A recent study tells us that nearly 13 million consumers become victims of fraud and scams each year, totaling more than $16 billion in fraud and identity theft losses annually. By taking the time to ask a few simple questions, we think you can lower your vulnerability and raise your awareness.
- Is this offer too good to be true? You know the old adage, "If it sounds too good to be true, it probably is."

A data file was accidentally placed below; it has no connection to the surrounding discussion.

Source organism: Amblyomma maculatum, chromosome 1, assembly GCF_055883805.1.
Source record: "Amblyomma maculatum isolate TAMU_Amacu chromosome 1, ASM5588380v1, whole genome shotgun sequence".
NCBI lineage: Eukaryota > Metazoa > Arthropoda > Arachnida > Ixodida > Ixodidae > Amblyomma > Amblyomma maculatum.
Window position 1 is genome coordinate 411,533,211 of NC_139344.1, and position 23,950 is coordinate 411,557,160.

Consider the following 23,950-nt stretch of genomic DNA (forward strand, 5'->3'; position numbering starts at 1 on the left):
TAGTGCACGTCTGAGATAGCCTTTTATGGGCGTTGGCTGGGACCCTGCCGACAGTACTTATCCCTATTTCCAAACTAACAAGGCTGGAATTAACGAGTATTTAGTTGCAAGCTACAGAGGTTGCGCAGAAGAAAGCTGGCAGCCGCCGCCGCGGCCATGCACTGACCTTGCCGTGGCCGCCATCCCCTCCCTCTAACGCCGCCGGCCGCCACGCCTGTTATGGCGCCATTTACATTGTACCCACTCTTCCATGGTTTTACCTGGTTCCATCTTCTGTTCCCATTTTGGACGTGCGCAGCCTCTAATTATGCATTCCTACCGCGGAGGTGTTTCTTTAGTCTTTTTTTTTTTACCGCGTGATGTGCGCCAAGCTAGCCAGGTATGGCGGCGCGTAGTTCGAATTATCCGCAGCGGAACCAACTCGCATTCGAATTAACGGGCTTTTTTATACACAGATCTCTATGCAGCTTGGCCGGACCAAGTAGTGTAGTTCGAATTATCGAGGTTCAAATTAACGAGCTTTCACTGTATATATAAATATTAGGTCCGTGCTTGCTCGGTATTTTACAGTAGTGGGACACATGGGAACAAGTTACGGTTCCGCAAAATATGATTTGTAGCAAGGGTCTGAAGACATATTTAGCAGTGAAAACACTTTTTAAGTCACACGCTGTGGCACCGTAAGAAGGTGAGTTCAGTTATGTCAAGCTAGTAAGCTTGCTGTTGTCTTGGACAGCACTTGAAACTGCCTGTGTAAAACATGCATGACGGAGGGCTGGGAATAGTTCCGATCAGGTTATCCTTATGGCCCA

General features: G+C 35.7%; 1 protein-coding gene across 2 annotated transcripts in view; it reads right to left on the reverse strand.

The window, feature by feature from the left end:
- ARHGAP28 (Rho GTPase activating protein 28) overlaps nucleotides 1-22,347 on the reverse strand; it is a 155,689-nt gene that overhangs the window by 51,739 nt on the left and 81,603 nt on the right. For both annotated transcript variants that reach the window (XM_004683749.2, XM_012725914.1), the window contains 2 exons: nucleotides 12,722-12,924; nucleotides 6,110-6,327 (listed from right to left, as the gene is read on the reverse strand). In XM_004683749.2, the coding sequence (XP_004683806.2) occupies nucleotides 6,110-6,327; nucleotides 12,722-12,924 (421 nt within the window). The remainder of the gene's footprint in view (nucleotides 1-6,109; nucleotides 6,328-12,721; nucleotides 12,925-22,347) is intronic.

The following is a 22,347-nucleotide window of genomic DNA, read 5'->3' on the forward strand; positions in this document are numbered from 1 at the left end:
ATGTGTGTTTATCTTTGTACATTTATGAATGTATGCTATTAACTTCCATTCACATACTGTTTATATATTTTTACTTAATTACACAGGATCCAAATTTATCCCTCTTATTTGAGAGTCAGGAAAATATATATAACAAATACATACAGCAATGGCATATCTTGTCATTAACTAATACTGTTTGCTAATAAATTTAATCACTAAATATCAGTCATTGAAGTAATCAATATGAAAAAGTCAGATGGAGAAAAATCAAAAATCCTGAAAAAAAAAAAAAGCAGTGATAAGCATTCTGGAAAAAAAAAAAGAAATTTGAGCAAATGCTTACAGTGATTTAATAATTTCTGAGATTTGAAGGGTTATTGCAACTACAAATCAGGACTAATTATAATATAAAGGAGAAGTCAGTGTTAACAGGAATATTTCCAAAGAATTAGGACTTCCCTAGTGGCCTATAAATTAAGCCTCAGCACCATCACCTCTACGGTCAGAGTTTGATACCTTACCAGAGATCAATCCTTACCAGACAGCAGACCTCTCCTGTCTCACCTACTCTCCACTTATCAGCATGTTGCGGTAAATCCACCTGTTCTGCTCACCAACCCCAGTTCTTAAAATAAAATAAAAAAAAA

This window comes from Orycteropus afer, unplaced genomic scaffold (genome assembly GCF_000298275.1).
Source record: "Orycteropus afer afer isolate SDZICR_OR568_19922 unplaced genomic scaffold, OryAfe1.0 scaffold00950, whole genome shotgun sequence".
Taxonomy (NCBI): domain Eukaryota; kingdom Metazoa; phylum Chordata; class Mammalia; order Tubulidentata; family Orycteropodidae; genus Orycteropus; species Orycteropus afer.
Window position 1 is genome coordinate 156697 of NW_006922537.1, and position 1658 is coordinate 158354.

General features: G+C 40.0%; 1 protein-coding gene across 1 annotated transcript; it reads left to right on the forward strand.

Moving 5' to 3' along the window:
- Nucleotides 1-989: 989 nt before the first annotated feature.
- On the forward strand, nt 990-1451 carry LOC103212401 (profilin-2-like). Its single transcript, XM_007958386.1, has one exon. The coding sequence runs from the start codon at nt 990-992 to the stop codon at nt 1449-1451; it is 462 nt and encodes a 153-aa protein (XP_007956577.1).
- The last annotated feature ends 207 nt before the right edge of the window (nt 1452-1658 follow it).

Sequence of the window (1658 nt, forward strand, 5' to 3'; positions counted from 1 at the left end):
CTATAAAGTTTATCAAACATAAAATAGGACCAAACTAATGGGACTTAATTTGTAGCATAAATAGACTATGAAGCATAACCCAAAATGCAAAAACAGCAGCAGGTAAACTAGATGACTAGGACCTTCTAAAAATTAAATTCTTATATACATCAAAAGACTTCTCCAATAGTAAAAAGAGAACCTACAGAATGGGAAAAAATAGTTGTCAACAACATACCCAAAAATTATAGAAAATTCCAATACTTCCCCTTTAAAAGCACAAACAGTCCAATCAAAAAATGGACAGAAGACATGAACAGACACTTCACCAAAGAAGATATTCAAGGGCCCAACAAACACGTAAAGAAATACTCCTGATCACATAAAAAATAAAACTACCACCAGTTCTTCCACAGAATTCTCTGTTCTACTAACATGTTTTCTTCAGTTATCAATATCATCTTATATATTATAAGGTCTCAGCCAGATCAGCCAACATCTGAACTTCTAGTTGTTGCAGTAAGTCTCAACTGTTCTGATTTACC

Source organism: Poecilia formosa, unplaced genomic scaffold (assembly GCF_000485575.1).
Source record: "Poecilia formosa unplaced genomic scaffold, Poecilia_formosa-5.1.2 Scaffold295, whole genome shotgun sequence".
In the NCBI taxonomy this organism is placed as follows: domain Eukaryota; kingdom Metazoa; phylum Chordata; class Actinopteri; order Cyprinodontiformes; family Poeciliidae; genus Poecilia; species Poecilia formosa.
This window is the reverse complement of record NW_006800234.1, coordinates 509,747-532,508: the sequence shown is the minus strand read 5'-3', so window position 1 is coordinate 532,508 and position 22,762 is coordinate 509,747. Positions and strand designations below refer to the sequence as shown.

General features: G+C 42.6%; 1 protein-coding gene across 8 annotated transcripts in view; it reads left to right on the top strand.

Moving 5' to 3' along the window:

- Is it normal? Have you heard of something like this happening to anyone else you know?
- Did they request personal or financial information? Be very guarded and offer to call them back through their number listed online to verify the request.
- Does it feel suspicious? Trust your gut. If it doesn't feel right, there's a reason.
- Did you run it by someone you trust? Talk with your credit union, your spouse, or your most tech-savvy friend to get a second opinion.
For more information on how to protect yourself from scams and fraud, go to mycreditunion.gov and search for "Frauds and Scams."